Last week I returned a few purchased Cyberlab cameras back to the store. Some were already taken off the exhibits and a couple others were just removed from the computer kiosks at the wave laboratory. Apparently they were not working well as images were coming through very blurry.
I wonder how much of the problem had to do with visitor interactions…WAIT…everything at a visitor center has to do with visitor interactions doesn’t it? The shape of the little camera stroked me as very inviting of the oily digits exploring the visitor center everyday. We all know visitors love to push buttons, so what happens when a camera placed at eye level at a computer kiosk looks like a button? … CORRECT, it gets pushed and pushed many times, and the finger oils get transferred to the lenses (that is a possibility). I can only imagine the puzzled looks of visitors waiting for something to happen, what would the “button” activate?
It didn’t activate anything but a little frustration on our prototyping side as we continue to seek optimal interfaces to obtain great quality video for our learning research goals while maintaining the aesthetically pleasing characteristic of the exhibits. Jenny East, Megan Kleibacker, Mark Farley and I walked around the visitor center to evaluate how many more cameras we need to buy and install keeping the old, new and oncoming exhibits in mind. How many more and what type of cameras to buy depended on the possible locations for hook ups, the surfaces available for mounting and the angles we need to capture images from. Below is a VC camera map and a screen capture of the camera overview to give a better idea.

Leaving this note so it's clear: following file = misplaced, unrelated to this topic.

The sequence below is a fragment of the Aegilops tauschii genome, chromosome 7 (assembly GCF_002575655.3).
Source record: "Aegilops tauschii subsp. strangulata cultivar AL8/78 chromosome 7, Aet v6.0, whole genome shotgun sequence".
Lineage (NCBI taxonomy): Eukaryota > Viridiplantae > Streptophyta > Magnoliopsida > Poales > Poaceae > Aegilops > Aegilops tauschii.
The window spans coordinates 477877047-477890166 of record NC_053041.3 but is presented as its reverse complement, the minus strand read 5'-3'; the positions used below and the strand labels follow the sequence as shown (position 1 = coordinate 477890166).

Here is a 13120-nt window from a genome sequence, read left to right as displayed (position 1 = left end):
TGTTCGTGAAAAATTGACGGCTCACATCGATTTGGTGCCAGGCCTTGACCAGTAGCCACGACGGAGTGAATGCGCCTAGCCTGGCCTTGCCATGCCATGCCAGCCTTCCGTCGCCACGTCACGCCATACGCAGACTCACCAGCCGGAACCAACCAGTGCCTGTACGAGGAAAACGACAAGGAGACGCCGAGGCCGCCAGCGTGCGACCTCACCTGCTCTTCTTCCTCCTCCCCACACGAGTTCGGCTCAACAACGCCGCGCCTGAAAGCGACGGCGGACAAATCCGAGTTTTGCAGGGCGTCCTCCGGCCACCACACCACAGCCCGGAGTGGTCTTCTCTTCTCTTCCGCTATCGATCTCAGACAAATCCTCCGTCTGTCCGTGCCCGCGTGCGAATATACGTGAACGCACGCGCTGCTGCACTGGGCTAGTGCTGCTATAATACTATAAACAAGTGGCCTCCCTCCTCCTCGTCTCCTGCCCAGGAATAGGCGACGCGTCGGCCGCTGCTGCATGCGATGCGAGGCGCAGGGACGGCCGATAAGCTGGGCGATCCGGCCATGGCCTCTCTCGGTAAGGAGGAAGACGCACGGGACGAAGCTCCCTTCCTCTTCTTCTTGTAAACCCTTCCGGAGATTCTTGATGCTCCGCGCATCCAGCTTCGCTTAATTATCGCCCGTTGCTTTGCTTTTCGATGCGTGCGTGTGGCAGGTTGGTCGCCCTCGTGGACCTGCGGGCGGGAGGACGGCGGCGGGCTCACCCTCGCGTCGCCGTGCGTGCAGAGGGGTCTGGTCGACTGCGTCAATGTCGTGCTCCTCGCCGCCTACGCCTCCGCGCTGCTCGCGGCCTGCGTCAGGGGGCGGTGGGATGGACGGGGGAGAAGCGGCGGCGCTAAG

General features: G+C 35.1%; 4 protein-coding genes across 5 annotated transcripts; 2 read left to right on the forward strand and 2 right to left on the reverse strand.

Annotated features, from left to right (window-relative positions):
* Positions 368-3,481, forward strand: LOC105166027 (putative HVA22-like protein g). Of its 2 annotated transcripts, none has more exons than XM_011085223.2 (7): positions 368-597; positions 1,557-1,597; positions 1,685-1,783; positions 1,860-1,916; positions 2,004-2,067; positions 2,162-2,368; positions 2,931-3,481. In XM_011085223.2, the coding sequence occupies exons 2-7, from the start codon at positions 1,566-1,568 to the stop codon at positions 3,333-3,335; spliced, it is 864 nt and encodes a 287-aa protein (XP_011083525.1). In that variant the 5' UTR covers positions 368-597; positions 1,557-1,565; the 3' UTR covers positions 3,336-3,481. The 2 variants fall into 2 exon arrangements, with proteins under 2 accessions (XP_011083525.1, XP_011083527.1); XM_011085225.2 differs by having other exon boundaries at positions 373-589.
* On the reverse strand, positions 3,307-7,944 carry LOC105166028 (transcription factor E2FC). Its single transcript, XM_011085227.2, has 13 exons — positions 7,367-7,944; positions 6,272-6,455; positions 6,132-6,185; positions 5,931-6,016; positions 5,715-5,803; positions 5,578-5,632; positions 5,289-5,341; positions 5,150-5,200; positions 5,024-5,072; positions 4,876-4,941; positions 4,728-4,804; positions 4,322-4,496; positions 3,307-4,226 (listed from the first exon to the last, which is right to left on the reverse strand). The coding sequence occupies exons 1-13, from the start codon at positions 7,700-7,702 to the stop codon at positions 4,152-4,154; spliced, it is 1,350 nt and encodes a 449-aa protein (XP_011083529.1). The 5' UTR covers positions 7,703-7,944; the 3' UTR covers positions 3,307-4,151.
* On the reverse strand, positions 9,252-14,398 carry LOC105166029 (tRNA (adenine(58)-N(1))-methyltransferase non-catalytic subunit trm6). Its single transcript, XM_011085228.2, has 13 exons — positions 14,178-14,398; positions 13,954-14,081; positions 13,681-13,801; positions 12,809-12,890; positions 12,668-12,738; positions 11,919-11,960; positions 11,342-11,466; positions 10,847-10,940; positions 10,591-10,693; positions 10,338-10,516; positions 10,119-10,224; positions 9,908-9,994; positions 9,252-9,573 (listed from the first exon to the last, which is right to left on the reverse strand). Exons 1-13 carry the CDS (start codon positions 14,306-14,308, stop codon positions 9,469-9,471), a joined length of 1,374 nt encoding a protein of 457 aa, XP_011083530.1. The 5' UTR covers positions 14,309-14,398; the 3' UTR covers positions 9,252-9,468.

While this is all a challenge to figure out, a bigger challenge is to find and/or create mounting mechanisms that are safe and look good. Camera encasing systems that minimize visitor touch and avoid any physical contact with the lenses. These will probably have to be custom built to fit every particular mounting location, at least that would be ideal. But how do we make it functional? how do we make it blend within the exhibits and be aesthetically pleasing at the same time? It may seem easy to think about but not so easy to accomplish, at least not if you don’t have all the money in the world, and certainly not at the push of a button.
Nevertheless, with “patience in the process” as Jenny talked about in her blog last week, as well as practicing some “hard thinking” as Shawn discussed a few blogs ago, we will keep evolving through our camera set up, pushing all of the buttons technology allows us to push while working collaboratively to optimize the ways in which we can collect good data in the saga of understanding what really pushes the visitors’ curiosity buttons… towards ocean sciences.